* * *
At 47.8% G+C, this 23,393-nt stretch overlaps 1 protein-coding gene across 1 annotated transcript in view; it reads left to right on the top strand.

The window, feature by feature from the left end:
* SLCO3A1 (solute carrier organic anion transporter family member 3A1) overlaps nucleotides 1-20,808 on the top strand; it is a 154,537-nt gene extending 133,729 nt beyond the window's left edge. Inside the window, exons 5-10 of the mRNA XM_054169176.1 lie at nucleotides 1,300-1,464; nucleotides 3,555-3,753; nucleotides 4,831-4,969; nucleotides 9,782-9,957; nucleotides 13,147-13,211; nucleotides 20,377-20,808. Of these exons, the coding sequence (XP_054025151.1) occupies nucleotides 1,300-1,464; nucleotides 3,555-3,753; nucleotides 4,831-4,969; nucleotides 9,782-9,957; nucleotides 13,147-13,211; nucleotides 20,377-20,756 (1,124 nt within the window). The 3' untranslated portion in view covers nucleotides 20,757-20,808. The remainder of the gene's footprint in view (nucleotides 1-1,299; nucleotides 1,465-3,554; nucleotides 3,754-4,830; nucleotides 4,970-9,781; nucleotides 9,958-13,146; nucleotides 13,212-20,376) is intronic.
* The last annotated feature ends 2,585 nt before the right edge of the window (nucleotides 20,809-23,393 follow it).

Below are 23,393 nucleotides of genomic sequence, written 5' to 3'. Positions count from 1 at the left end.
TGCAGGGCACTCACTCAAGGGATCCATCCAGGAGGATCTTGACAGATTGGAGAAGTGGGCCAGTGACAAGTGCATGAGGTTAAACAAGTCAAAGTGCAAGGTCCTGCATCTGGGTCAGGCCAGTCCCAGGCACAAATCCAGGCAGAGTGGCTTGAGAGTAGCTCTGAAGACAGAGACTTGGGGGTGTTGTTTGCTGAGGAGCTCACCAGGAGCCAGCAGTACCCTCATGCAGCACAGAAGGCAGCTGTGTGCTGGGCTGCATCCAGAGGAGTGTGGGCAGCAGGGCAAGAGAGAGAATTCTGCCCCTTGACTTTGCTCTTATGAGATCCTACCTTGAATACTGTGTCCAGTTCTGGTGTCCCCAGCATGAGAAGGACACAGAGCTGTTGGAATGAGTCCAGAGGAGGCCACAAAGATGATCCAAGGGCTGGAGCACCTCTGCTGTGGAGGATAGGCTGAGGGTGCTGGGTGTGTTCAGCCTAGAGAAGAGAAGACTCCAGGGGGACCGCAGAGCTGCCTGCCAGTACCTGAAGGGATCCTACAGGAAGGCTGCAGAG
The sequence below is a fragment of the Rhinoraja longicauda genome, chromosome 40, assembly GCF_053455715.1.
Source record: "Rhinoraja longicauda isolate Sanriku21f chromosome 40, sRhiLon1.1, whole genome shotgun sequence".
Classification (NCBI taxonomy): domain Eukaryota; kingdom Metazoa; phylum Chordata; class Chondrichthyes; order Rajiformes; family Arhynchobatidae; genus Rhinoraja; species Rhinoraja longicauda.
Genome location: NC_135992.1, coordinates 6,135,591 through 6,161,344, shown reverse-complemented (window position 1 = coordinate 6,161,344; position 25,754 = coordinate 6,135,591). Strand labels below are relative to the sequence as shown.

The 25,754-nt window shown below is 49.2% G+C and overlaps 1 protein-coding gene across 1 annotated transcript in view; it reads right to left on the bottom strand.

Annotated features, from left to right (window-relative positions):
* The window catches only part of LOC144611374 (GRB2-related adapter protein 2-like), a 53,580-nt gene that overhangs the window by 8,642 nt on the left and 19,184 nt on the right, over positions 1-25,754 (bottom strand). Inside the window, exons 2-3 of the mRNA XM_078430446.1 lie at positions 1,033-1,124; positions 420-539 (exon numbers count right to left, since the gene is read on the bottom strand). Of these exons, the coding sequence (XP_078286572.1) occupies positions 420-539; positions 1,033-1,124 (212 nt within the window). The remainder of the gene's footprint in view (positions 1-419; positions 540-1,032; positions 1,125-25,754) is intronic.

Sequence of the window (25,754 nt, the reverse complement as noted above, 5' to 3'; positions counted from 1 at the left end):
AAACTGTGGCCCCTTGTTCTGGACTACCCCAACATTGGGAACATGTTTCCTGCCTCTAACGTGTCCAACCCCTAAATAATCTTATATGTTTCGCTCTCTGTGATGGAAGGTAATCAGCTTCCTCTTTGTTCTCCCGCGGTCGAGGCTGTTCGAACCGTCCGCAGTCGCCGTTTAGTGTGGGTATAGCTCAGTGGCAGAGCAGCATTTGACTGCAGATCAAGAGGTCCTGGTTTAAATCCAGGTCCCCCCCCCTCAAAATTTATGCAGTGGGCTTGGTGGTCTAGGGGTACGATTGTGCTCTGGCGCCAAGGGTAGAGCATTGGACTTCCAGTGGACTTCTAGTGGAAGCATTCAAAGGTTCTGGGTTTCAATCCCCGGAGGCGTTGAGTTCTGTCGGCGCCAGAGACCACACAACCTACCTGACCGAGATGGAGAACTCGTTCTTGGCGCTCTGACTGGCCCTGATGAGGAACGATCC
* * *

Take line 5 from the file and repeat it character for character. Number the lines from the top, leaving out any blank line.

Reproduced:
Below are 23,393 nucleotides of genomic sequence, written 5' to 3'. Positions count from 1 at the left end.